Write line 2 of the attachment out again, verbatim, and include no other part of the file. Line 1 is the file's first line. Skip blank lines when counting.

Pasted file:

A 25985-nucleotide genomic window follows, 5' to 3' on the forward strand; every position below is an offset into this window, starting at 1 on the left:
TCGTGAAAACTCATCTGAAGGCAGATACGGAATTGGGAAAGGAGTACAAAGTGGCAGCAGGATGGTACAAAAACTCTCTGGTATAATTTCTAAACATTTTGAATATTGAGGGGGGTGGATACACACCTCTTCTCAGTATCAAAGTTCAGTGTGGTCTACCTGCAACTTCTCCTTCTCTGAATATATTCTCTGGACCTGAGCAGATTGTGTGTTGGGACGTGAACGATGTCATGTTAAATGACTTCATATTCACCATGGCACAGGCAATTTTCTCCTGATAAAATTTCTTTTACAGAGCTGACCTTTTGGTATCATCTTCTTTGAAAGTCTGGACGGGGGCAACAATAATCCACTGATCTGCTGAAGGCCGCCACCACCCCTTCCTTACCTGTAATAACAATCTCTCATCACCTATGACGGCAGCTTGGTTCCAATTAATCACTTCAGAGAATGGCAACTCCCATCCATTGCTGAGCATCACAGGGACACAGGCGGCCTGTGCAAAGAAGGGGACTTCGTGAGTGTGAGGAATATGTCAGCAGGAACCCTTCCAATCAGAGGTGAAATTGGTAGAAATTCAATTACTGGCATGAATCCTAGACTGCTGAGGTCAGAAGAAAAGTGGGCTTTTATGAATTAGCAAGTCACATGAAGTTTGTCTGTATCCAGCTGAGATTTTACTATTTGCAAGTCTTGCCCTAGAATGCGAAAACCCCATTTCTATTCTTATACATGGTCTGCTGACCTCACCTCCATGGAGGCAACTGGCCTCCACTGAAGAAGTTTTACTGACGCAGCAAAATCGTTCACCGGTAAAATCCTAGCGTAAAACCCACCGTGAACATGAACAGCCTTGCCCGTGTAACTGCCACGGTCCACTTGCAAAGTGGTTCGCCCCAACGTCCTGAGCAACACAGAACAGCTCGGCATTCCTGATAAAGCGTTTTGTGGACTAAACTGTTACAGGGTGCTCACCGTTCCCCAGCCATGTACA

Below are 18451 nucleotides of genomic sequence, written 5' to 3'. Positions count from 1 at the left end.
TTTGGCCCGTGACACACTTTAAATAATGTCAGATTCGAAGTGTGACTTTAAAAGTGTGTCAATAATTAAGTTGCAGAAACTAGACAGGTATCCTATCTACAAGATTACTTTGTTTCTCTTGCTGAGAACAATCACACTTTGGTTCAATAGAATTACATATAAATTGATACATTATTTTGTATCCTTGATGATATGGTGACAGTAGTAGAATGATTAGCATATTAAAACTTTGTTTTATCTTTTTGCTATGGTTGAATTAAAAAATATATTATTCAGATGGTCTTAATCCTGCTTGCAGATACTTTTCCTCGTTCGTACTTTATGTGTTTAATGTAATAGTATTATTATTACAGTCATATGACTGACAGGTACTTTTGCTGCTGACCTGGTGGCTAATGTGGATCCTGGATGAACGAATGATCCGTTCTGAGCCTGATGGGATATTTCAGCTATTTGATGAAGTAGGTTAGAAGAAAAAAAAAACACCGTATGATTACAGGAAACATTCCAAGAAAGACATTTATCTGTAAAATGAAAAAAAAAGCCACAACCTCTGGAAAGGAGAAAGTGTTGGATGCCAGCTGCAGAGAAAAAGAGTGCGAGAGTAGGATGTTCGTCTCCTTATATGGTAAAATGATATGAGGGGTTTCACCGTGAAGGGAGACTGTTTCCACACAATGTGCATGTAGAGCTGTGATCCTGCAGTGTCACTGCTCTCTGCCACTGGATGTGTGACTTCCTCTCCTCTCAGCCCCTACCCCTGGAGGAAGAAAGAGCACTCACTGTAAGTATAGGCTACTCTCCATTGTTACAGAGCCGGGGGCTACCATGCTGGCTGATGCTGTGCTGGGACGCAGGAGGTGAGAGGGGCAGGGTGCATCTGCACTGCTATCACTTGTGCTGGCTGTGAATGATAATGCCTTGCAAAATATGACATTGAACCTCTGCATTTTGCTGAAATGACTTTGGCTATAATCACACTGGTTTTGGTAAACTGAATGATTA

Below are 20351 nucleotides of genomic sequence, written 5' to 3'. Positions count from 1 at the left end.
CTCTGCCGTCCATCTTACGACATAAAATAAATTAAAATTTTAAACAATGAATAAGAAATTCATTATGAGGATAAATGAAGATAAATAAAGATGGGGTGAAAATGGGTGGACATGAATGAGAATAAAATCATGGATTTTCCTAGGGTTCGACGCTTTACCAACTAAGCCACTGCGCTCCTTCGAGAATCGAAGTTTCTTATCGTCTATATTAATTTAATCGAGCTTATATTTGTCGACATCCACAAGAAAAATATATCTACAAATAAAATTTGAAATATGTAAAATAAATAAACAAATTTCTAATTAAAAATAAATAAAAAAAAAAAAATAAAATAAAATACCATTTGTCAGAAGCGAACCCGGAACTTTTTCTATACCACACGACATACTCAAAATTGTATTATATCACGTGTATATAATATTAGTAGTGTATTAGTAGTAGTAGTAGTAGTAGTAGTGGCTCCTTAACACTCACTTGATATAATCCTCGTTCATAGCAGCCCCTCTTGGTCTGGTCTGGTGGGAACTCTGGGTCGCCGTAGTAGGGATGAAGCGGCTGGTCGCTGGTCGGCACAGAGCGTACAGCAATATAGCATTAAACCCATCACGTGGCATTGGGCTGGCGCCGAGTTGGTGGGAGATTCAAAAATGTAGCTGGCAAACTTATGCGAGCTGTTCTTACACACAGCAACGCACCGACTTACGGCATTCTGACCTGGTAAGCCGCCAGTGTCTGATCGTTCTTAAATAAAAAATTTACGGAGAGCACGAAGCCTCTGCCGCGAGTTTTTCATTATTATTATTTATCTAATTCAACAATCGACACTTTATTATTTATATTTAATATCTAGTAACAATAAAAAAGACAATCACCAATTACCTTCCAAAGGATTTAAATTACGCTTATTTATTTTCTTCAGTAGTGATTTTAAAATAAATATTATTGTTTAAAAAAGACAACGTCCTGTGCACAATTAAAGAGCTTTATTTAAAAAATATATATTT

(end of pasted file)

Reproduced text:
TCGTGAAAACTCATCTGAAGGCAGATACGGAATTGGGAAAGGAGTACAAAGTGGCAGCAGGATGGTACAAAAACTCTCTGGTATAATTTCTAAACATTTTGAATATTGAGGGGGGTGGATACACACCTCTTCTCAGTATCAAAGTTCAGTGTGGTCTACCTGCAACTTCTCCTTCTCTGAATATATTCTCTGGACCTGAGCAGATTGTGTGTTGGGACGTGAACGATGTCATGTTAAATGACTTCATATTCACCATGGCACAGGCAATTTTCTCCTGATAAAATTTCTTTTACAGAGCTGACCTTTTGGTATCATCTTCTTTGAAAGTCTGGACGGGGGCAACAATAATCCACTGATCTGCTGAAGGCCGCCACCACCCCTTCCTTACCTGTAATAACAATCTCTCATCACCTATGACGGCAGCTTGGTTCCAATTAATCACTTCAGAGAATGGCAACTCCCATCCATTGCTGAGCATCACAGGGACACAGGCGGCCTGTGCAAAGAAGGGGACTTCGTGAGTGTGAGGAATATGTCAGCAGGAACCCTTCCAATCAGAGGTGAAATTGGTAGAAATTCAATTACTGGCATGAATCCTAGACTGCTGAGGTCAGAAGAAAAGTGGGCTTTTATGAATTAGCAAGTCACATGAAGTTTGTCTGTATCCAGCTGAGATTTTACTATTTGCAAGTCTTGCCCTAGAATGCGAAAACCCCATTTCTATTCTTATACATGGTCTGCTGACCTCACCTCCATGGAGGCAACTGGCCTCCACTGAAGAAGTTTTACTGACGCAGCAAAATCGTTCACCGGTAAAATCCTAGCGTAAAACCCACCGTGAACATGAACAGCCTTGCCCGTGTAACTGCCACGGTCCACTTGCAAAGTGGTTCGCCCCAACGTCCTGAGCAACACAGAACAGCTCGGCATTCCTGATAAAGCGTTTTGTGGACTAAACTGTTACAGGGTGCTCACCGTTCCCCAGCCATGTACA